Have you ever wondered what a modern-day Muslim version of Mr Darcy looks like?

Ayesha At Last is Uzma Jalaluddin's debut novel and is an enthralling adaptation of the classic Pride and Prejudice, with hijab's instead of top hats and kurtas instead of corsets.

Mr Darcy has been transformed into Khalid, a professional who wears his thobe and Islamic skull cap to work. For Khalid, “his white robes and beard were a comfortable security blanket, his way of communicating without saying a word.”

His religious beliefs conflict awkwardly with workplace etiquette when he is introduced to a new colleague, "I'm sorry, I don't shake hands with women. It's against my religion." 

Usually when he was introduced to female clients and co-workers, Khalid “had time to prepare beforehand with a carefully worded email about his no-touch rule.”

In contrast we are presented with the liberal protagonist, hijab-wearing Ayesha Shamsi who dreams of being a poet, although she is stuck in a demanding teaching job. Her boisterous Muslim family and numerous interfering aunties are professional naggers. 

Ayesha is adamant she does not want an arranged marriage. 

Furthermore, her younger, flighty and beautiful cousin Hafsa, who is about to reject her one hundredth marriage proposal, is a constant reminder that Ayesha is still single.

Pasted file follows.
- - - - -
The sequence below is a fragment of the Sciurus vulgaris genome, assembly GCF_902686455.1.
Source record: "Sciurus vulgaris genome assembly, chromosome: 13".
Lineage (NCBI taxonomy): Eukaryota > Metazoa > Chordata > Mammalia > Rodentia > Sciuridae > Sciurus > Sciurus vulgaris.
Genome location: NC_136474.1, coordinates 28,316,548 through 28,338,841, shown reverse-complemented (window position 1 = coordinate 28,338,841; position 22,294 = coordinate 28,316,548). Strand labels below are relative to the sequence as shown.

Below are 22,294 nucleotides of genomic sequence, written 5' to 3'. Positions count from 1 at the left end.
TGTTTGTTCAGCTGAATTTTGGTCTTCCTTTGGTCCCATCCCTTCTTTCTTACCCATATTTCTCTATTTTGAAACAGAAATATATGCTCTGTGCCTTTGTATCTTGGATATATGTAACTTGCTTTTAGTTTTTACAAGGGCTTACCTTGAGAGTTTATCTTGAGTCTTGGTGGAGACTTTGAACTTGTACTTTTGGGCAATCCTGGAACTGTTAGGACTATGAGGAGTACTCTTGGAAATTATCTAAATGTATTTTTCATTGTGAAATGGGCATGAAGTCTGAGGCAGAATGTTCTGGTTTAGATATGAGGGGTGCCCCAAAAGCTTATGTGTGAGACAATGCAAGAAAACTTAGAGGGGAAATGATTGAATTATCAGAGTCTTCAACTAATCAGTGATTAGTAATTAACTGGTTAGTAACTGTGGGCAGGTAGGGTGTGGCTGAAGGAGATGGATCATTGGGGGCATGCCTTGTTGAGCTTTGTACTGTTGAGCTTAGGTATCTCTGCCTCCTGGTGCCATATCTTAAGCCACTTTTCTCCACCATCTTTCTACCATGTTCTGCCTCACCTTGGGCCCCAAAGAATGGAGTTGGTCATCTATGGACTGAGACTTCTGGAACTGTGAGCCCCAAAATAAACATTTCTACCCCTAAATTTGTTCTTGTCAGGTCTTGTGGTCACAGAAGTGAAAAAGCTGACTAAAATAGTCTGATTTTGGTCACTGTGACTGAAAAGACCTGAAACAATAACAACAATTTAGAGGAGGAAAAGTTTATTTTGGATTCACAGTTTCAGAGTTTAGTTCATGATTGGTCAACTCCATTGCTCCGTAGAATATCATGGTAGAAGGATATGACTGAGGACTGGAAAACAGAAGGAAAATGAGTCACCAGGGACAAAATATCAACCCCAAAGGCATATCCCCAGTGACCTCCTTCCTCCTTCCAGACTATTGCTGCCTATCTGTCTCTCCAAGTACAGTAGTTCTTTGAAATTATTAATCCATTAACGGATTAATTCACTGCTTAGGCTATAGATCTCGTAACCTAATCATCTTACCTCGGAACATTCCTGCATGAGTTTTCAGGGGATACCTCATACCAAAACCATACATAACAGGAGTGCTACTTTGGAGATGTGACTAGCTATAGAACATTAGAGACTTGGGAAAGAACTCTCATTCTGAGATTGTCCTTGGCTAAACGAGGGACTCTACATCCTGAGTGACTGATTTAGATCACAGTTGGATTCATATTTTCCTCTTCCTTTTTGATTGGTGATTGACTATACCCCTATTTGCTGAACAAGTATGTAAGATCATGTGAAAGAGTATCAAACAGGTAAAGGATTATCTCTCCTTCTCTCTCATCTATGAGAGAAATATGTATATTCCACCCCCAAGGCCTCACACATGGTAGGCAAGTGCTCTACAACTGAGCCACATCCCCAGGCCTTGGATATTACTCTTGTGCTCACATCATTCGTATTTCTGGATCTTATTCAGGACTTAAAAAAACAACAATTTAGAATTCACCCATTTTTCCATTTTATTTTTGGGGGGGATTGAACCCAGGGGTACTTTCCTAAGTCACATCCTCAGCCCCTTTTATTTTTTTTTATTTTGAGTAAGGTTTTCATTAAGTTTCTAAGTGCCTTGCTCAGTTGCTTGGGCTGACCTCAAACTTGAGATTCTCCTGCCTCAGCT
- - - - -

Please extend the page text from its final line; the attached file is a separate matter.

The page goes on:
Her aunt benevolently says, "Perhaps I can send a few proposals your way. The ones that aren't suitable for Hafsa."

Khalid, on the other hand has resigned himself to the fact that his mother’s mission in life is to find him a suitable bride. "I will find you the perfect wife- modest, not too educated. If we can't find someone local, we will search back home." 

Ayesha’s first impression of Khalid is that he's a "bearded fundy" after they clash at a poetry night in a bar - Khalid was lured there under false pretences by colleagues.

He says rather sanctimoniously, “I stay away from the type of Muslim who frequents bars,” later adding, “Someone who dresses as you do should not frequent a bar. Hijab and alcohol don’t mix.”

Despite their mutual dislike of each other and the constant acerbic skirmishes, Khalid can’t get the captivating and outspoken Ayesha out of his mind.

This version of the well-loved novel is innovative, relevant and so very relatable.

The prevalent themes from Pride and Prejudice are all present in Ayesha At Last, amalgamated fluidly with the issues faced by contemporary, young Muslim people today.

In the 200 years since Pride and Prejudice was published, it is delightful to see a Muslim version, complete with cross-culture nuances, wit, humour and classic romance.

A must read for Jane Austen fans.

Ayesha At Last by Uzma Jalaluddin is published 11 April and be purchased here